A study in Psychological Science examined the effect certain communication strategies have on pressing social issues. The study found that public campaigns that call upon people to think and act interdependently (as opposed to independently) may be counterproductive for many Americans. The experiments demonstrated that a person’s way of thinking and motivation to act are deeply tied to the cultural frameworks that shape their social worlds, findings that have important implications for those working to promote social and behavioral change.
Today’s most pressing social challenges require people to recognize their shared fate and work together—to think and act interdependently. In the three studies reported here, we found that appeals for increased interdependence may undermine the very motivation they seek to inspire. We examined the hypothesis that invoking interdependent action undermines motivation for chronically independent European Americans but not for bicultural Asian Americans who are both chronically independent and chronically interdependent. Studies 1 and 2 demonstrated that priming interdependent rather than independent action undermined European Americans’ motivation to perform challenging mental and physical tasks. Study 3 showed that framing an appeal for environmental sustainability in terms of interdependent rather than independent action led to decreased motivation and resource allocation among European Americans. Motivation was not undermined for Asian Americans, which reveals how behavior is divergently shaped, in the land of the free, by foundational sociocultural schemas of independence and interdependence. This research has the novel implication that it may be necessary to invoke independent behaviors in order to successfully motivate interdependence.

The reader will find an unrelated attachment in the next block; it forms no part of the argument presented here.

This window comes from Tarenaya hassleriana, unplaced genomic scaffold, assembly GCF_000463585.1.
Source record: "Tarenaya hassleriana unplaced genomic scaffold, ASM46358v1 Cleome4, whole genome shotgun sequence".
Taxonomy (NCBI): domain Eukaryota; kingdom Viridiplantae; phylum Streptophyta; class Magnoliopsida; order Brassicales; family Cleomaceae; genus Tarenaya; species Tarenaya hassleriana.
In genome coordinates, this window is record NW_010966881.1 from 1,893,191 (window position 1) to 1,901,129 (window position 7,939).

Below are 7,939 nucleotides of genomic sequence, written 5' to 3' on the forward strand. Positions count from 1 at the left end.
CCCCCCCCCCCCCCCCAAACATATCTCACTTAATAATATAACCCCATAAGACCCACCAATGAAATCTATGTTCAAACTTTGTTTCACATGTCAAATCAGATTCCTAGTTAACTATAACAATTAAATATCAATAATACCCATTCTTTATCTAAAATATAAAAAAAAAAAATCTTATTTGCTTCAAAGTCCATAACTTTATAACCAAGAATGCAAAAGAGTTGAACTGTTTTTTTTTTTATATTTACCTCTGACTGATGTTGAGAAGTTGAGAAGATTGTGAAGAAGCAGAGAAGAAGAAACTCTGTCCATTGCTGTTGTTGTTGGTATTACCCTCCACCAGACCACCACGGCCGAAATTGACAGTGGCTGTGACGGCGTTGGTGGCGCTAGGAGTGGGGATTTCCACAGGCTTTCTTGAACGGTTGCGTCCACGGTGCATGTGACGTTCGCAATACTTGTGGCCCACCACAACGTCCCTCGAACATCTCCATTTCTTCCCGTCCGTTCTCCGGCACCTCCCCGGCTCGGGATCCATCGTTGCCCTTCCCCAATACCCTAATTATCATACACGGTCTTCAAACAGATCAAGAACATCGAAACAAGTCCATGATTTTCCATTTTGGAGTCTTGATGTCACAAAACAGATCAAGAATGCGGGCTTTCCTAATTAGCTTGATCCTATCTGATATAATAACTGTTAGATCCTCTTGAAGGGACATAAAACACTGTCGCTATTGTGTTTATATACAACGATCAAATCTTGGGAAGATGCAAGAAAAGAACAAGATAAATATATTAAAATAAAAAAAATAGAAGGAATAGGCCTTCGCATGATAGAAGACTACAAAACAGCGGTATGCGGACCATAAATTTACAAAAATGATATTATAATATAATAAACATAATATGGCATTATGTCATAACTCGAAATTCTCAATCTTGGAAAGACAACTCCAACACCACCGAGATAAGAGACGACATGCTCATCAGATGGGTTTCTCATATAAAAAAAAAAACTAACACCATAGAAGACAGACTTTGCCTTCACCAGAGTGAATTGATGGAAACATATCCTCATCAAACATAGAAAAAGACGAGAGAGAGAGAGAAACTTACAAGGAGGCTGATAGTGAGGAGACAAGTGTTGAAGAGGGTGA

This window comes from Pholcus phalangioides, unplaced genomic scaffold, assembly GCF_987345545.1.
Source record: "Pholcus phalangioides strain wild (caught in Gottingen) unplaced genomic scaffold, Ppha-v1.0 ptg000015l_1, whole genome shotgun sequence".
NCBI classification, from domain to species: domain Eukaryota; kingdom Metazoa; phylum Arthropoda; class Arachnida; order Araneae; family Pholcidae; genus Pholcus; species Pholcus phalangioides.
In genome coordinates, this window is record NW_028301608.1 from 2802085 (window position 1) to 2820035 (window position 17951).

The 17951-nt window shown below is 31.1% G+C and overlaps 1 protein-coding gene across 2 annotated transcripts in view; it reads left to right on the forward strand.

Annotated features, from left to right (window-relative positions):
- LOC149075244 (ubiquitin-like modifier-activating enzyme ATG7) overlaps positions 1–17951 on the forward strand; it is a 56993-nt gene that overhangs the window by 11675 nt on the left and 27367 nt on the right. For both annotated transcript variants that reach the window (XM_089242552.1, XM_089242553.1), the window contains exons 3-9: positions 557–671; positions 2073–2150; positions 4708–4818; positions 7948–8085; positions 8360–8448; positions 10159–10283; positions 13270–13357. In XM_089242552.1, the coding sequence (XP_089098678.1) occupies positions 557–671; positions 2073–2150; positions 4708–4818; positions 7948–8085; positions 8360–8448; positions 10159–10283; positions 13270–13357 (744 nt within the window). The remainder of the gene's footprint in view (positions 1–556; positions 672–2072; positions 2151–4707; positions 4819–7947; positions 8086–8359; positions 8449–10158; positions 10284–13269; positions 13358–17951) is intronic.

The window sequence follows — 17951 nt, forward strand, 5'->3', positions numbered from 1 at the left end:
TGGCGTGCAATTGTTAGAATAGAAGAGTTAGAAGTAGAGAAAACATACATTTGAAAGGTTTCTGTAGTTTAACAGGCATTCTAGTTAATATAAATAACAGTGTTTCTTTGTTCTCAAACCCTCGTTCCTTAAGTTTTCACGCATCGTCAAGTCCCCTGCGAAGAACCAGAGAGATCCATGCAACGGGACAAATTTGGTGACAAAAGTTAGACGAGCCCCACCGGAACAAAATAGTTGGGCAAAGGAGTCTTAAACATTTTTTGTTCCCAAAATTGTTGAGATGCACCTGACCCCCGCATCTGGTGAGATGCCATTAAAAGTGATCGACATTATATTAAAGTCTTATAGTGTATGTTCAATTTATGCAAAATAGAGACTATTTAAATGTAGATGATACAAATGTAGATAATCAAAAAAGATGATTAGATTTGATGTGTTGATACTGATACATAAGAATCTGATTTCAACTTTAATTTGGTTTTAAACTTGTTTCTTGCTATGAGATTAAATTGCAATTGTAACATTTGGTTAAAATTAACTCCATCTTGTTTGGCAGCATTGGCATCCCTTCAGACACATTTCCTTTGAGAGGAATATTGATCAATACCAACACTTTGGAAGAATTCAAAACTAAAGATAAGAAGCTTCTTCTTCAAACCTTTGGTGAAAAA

Citation as follows:
Hamedani, M.G., Markus, H.R., Fu, A.S. In the Land of the Free, Interdependent Action Undermines Motivation. Psychological Science, 2013; DOI:10.1177/0956797612452864